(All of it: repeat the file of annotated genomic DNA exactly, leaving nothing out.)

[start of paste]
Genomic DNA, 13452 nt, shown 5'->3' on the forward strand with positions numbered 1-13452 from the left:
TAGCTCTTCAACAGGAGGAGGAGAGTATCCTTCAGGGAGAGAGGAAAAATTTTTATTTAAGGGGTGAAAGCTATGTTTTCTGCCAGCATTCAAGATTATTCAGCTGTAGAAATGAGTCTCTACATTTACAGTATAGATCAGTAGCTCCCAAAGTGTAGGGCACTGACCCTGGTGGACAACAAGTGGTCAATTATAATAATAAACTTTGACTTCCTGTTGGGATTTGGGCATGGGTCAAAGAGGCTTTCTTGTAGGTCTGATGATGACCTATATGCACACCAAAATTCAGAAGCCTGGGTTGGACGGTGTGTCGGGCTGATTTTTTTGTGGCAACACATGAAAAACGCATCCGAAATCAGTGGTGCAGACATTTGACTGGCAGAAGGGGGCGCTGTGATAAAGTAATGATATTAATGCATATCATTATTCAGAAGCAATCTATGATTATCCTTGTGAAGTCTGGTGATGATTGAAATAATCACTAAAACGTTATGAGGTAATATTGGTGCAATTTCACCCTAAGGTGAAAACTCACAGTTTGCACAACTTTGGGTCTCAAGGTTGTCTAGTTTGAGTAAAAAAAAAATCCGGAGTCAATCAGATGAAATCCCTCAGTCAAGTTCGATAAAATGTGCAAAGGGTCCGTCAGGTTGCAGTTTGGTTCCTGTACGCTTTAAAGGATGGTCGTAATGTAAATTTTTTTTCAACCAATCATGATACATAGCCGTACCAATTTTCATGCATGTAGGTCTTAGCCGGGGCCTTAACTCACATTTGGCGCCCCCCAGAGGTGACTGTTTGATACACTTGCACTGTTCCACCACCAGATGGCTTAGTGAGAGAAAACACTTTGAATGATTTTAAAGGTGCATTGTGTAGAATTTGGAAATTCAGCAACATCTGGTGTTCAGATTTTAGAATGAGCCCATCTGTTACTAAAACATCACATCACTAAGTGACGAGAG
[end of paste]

Genomic DNA, 13452 nt, shown 5'->3' on the forward strand with positions numbered 1-13452 from the left:
TAGCTCTTCAACAGGAGGAGGAGAGTATCCTTCAGGGAGAGAGGAAAAATTTTTATTTAAGGGGTGAAAGCTATGTTTTCTGCCAGCATTCAAGATTATTCAGCTGTAGAAATGAGTCTCTACATTTACAGTATAGATCAGTAGCTCCCAAAGTGTAGGGCACTGACCCTGGTGGACAACAAGTGGTCAATTATAATAATAAACTTTGACTTCCTGTTGGGATTTGGGCATGGGTCAAAGAGGCTTTCTTGTAGGTCTGATGATGACCTATATGCACACCAAAATTCAGAAGCCTGGGTTGGACGGTGTGTCGGGCTGATTTTTTTGTGGCAACACATGAAAAACGCATCCGAAATCAGTGGTGCAGACATTTGACTGGCAGAAGGGGGCGCTGTGATAAAGTAATGATATTAATGCATATCATTATTCAGAAGCAATCTATGATTATCCTTGTGAAGTCTGGTGATGATTGAAATAATCACTAAAACGTTATGAGGTAATATTGGTGCAATTTCACCCTAAGGTGAAAACTCACAGTTTGCACAACTTTGGGTCTCAAGGTTGTCTAGTTTGAGTAAAAAAAAAATCCGGAGTCAATCAGATGAAATCCCTCAGTCAAGTTCGATAAAATGTGCAAAGGGTCCGTCAGGTTGCAGTTTGGTTCCTGTACGCTTTAAAGGATGGTCGTAATGTAAATTTTTTTTCAACCAATCATGATACATAGCCGTACCAATTTTCATGCATGTAGGTCTTAGCCGGGGCCTTAACTCACATTTGGCGCCCCCCAGAGGTGACTGTTTGATACACTTGCACTGTTCCACCACCAGATGGCTTAGTGAGAGAAAACACTTTGAATGATTTTAAAGGTGCATTGTGTAGAATTTGGAAATTCAGCAACATCTGGTGTTCAGATTTTAGAATGAGCCCATCTGTTACTAAAACATCACATCACTAAGTGACGAGAG